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Forget salt & vinegar: bacon poutine, cinnamon bun among proposed chip flavours

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TORONTO - Bacon Poutine, Cinnamon Bun, Jalapeno Mac N' Cheese and Tzatziki are the four flavour finalists in a Lay's Canada contest seeking a new type of potato chip.

The judges at Lay's Canada received 1.25 million submissions (up from 600,000 in last year's inaugural contest) and are now asking Canadians to vote on their favourite.

Toronto-based comedian James Cunningham, spokesman for the company's Do Us a Flavour campaign and host of the TV program "Eat St.," was struck by the adventurous suggestions.

"That's what happens with me and food trucks all the time is you expect something will taste one way and then you bite into it or you eat it and it's completely not what I thought it was going to be. That's ... the novelty of the food trucks, I think, it's brought this gourmet experience to the masses, like people who wouldn't try different things before now are able to try things more cheaply and have much more of a flavour experience."

He added that the judges are looking for the story behind the flavour along with originality and creativity.

The four Canadian finalists are:

— Bacon Poutine on Lay's Original by Guillaume Lorrain of Trois-Rivi�res, Que.

— Cinnamon Bun on Lay's Original by Gloria Melanson of London, Ont.

— Jalapeno Mac N' Cheese on Lay's Wavy by Randall Litman of Calgary.

— Tzatziki on Lay's Kettle Cooked by Denise Vella of Cambridge, Ont.

The winner gets $50,000 plus one per cent of future sales. During voting, their photo will appear on billboards in their hometown. Voters can "meet" them in videos posted online.

Maple Moose, created by Tyler LeFrense of Isle Aux Morts, N.L., was the 2013 winner.

The contest has been held in other countries and has resulted in a wide spectrum of chip flavour ideas including Caesar Salad (Australia), Chili & Chocolate (U.K.), Mastana Mango (India), Walkie Talkie Chicken (South Africa) and Cheesy Garlic Bread (U.S.).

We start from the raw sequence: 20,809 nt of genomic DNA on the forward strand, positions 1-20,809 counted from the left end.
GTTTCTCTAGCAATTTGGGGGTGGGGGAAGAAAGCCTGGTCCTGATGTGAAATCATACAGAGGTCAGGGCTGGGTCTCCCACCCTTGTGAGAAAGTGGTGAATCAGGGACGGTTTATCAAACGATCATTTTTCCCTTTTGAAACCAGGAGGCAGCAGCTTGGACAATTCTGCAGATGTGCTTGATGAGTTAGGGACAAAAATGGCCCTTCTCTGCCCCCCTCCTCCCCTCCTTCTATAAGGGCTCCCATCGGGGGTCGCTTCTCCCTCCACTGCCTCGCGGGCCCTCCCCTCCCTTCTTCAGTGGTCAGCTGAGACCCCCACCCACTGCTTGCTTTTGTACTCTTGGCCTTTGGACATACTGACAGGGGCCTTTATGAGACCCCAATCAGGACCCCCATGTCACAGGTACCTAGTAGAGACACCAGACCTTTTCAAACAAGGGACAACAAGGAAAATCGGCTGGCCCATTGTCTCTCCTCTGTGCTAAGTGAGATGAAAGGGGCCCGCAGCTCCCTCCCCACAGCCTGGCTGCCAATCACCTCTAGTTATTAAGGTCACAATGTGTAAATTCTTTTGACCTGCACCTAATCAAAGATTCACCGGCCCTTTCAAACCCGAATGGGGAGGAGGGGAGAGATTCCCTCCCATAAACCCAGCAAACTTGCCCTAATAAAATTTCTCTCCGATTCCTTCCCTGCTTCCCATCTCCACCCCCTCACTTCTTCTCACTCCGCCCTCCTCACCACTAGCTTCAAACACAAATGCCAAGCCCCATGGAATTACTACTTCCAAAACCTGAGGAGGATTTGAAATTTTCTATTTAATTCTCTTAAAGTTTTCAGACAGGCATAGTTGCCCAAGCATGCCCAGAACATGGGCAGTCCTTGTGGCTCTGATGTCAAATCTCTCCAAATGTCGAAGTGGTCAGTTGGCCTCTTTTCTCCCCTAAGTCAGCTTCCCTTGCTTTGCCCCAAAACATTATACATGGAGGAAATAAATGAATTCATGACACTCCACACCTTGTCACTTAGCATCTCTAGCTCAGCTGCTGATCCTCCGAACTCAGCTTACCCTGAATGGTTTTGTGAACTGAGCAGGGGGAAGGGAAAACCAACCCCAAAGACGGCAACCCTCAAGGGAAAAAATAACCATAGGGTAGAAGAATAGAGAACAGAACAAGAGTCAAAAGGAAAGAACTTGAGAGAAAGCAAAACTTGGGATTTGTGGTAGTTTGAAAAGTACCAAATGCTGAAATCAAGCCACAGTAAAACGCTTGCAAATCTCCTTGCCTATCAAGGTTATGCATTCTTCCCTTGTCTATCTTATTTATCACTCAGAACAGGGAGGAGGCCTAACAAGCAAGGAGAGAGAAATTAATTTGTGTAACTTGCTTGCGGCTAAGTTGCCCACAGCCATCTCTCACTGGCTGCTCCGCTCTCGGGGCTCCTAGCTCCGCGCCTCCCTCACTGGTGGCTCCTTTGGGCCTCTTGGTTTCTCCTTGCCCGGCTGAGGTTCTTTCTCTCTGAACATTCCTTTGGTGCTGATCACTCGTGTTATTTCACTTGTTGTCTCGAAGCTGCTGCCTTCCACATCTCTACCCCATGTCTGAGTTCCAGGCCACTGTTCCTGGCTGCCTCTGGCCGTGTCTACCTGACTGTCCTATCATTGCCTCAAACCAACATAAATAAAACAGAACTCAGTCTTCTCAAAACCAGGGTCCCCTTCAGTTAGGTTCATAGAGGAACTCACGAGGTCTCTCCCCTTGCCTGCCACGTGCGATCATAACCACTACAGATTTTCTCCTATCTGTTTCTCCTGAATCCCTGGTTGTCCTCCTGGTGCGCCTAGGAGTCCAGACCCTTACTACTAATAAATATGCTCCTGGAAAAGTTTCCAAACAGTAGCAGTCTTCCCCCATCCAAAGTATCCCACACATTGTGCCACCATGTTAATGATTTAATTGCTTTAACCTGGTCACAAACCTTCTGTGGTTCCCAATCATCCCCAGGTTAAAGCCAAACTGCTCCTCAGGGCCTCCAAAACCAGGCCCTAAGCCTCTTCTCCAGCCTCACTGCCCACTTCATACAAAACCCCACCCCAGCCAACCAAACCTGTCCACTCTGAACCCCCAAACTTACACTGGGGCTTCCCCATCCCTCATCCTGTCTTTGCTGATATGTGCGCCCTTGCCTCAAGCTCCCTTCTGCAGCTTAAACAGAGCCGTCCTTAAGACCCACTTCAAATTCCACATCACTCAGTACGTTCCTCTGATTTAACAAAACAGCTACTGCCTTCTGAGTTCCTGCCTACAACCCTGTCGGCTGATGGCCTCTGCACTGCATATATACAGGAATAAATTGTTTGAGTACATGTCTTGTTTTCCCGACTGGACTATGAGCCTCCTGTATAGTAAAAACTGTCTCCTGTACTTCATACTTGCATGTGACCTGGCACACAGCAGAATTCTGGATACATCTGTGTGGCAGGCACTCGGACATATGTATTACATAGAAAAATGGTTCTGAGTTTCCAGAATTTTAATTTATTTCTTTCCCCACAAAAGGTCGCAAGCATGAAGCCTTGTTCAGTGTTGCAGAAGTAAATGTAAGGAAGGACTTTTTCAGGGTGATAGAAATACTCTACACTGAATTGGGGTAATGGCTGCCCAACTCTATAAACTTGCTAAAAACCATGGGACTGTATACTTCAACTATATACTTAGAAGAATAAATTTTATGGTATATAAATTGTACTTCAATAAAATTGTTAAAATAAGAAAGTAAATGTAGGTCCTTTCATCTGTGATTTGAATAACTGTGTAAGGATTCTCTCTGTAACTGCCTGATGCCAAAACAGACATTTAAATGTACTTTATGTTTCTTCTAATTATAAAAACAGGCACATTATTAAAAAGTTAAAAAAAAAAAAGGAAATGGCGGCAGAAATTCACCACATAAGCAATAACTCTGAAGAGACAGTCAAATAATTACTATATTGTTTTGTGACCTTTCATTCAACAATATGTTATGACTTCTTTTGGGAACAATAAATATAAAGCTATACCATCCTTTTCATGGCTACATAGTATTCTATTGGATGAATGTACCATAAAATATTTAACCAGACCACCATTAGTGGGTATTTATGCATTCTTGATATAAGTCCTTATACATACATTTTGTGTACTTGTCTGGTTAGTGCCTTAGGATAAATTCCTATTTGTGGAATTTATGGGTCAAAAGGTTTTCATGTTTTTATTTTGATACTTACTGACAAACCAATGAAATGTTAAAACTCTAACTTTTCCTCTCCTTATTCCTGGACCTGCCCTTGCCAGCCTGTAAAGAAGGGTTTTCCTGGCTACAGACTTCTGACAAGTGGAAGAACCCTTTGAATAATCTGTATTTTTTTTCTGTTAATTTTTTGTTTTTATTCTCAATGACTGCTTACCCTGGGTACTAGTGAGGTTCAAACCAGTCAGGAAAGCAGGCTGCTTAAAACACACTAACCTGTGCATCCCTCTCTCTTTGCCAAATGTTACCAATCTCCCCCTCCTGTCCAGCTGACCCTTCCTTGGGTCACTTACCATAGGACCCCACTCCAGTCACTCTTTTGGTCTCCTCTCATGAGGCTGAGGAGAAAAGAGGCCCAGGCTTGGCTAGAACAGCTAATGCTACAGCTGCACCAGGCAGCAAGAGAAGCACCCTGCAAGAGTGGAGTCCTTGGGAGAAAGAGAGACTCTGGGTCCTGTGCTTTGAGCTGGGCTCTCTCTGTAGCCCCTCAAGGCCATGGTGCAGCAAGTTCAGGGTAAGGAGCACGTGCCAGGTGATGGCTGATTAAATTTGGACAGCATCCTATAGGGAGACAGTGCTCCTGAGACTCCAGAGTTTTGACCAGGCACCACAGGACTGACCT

Cunningham, 41, thinks comfort food and texture are also playing a role in Canadians' changing palates.

"People are really, really gravitating toward things that they love, flavours that they relate to, flavours that they love," he says, citing Melanson's Cinnamon Bun flavour, which reminded her of the waft of her grandmother's warm gooey creations, or Vella's Tzatziki suggestion, which came about after she fell in love with Greek food during travels in Europe.

Lorrain's Bacon Poutine idea stemmed from memories of his father treating him to a childhood dinner featuring that food. Litman's Jalapeno Mac N' Cheese was inspired by what happens during summer barbecues when everything ends up on one plate and chips brush up against macaroni salad.

Both the Bacon Poutine and Jalapeno Mac N' Cheese chips remind Cunningham of dishes he's had on food trucks.

"In street food trucks the texture now is very, very important. Like, for example, when you're eating a fish taco or when you're having, like I had down in the U.S., one of my favourite trucks was a truck that had hotdogs served in naan bread. So you know when you bite into a hotdog and you have this expectation of what it tastes like by the feel of it, you know what I'm saying, you have it in something that's different it completely changes the flavour experience."

Voting runs from Aug. 12 to Oct. 15. Canadians can vote once per day on the website, Twitter, Instagram or by text. Visit for details and contest rules.

The fifth season of Food Network Canada's "Eat St." debuts Sept. 6 at 7 p.m. ET.

Follow @lois_abraham on Twitter.

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